… except my husband and I are thinking of taking a trip before the baby comes. And the word BABYMOON jumps right into my head even though I don’t want it there!

BABYMOON! BABYMOON!

Ahhhhh! Stop it!

I hate that word! We’re going to take a little vacation before it gets too uncomfortable for me to travel, before the little one arrives. Not international, but somewhere that has nice weather in the winter. Florida might be nice.

But it’s NOT a babymoon. Don’t call it that!

But everyone’s calling it that. Ugh.

 

 

So far, so good

Second ultrasound: so far, so good.

It goes a long way toward my relief and confidence. Now, I am concentrating on the amnio scheduled in 3 weeks, hoping that the results that come about a week later are good, that nothing is wrong.

I started telling people, letting information trickle out. Of course, there are some people I want to tell face to face, so I’m holding off until the weekend when I can do that.

The latest sonogram picture shows what’s looking more and more like a real baby! Heard its heartbeat today as well. Different and separate from mine. Amazing.

Nausea is largely gone, but for some reason my joints hurt a bit, even though I haven’t gained any weight. Hm.

Hoping for the best to continue…

 

 

Pregnant and on the job: being Mommy VP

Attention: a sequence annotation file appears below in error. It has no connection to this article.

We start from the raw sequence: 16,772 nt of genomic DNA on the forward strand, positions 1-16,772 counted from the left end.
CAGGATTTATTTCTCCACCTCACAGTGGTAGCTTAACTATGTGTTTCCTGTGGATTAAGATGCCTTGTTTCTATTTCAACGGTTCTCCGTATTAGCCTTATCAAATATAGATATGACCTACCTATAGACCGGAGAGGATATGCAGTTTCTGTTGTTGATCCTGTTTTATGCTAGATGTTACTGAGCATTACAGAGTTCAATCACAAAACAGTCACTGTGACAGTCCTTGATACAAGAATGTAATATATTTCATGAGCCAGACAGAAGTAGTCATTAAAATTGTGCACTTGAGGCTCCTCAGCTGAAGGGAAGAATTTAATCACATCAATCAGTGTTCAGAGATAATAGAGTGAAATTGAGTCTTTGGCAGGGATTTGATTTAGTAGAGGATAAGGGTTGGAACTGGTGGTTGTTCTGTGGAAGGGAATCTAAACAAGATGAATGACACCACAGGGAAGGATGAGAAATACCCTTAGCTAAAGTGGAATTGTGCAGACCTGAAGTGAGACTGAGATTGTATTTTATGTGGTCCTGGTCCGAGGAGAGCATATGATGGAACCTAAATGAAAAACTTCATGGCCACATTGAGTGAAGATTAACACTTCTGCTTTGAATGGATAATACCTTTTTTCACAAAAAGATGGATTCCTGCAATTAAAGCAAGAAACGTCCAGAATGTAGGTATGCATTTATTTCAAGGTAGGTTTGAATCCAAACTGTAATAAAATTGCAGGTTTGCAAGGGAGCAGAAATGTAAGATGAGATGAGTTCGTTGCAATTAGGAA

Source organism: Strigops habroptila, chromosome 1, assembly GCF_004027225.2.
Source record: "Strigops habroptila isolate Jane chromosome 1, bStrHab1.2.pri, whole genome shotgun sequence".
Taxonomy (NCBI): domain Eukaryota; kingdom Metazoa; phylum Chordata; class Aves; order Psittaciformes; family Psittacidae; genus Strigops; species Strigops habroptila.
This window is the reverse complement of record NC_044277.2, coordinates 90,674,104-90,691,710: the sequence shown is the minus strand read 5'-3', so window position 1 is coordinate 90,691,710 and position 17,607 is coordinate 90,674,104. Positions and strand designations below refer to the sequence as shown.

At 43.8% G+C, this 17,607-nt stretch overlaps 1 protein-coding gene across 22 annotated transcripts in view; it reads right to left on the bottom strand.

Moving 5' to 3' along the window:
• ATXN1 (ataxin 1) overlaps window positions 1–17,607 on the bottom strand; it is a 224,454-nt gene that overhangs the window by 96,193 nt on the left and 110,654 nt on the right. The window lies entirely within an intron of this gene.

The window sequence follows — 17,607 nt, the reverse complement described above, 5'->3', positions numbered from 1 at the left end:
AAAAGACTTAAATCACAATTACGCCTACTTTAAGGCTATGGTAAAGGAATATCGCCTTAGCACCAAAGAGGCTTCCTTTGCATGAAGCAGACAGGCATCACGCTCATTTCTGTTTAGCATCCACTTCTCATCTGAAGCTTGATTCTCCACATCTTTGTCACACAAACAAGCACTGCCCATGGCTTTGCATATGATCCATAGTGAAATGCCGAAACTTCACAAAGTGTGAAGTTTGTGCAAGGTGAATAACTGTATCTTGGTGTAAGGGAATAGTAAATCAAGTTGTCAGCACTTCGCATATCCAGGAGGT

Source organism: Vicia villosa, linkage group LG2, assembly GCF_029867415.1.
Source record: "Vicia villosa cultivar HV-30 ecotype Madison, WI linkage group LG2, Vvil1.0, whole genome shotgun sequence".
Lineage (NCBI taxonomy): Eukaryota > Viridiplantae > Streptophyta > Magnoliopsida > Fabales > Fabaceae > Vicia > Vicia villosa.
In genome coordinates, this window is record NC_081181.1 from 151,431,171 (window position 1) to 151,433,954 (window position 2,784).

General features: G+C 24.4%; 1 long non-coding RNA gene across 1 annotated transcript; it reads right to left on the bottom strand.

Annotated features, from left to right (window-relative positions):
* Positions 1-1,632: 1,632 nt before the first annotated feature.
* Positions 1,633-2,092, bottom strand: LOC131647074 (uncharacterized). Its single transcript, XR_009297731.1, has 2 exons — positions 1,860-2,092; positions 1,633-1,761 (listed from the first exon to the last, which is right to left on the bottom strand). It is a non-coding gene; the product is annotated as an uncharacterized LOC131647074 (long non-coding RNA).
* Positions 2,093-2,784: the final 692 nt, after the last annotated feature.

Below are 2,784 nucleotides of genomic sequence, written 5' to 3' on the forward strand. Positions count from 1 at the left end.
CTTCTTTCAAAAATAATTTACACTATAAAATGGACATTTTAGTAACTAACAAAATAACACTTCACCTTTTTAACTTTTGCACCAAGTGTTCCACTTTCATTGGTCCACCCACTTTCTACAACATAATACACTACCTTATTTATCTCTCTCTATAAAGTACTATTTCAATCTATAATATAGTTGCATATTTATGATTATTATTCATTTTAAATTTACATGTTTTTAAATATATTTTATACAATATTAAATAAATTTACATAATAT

Link: New Debate Ignites on Maternity, Motherhood, and Executive Women

“We should all be congratulating Mayer on her new role and accomplishments and her pregnancy, not judging her,” says Debby Carreau, CEO of Inspired HR.

“If she fails, it’s not going to be because she had a baby, it’s going to be for other reasons beyond her personal circumstances,” says Jamie Ladge, assistant professor of management and organizational development at Northeastern University’s College of Business.

“I do wonder why we appear to discount other personal events in the lives of both men and women, such as impending surgeries, the need to manage a family of five, the need to deal with aging parents struggling with early signs of dementia, the tragic death (as opposed to a birth) of a child,” says Joseph M. Pastore, Jr., professor emeritus in residence at Pace University’s Lubin School of Business. “Somehow, the arrival of a newborn is seen as more demanding than the need, for both men and women, to tend, for example, to the lives of four adolescents.”

* * * * *

Week 13 ultrasound tomorrow. If all is well, I’m out of the first trimester and will tell friends, extended family, and (gasp!) coworkers.

I don’t know why I’m so nervous about telling my boss and coworkers. It’s such a small company, and my coworkers either have kids in the school-age range (people at my level), or they won’t be having kids for a while yet (people I manage). I’m in the middle, just starting a family. I feel a bit oddball.

Will anyone understand my constant need to excuse myself from meetings to pee? Will people cast aspersions if I’m slightly more emotional than usual? Will people doubt my dedication to the job or the company? Will they pass judgment on various decisions I make? Will they be concerned about what my particular maternity leave means to the company, since I’m a high level executive, involved in business development and client management?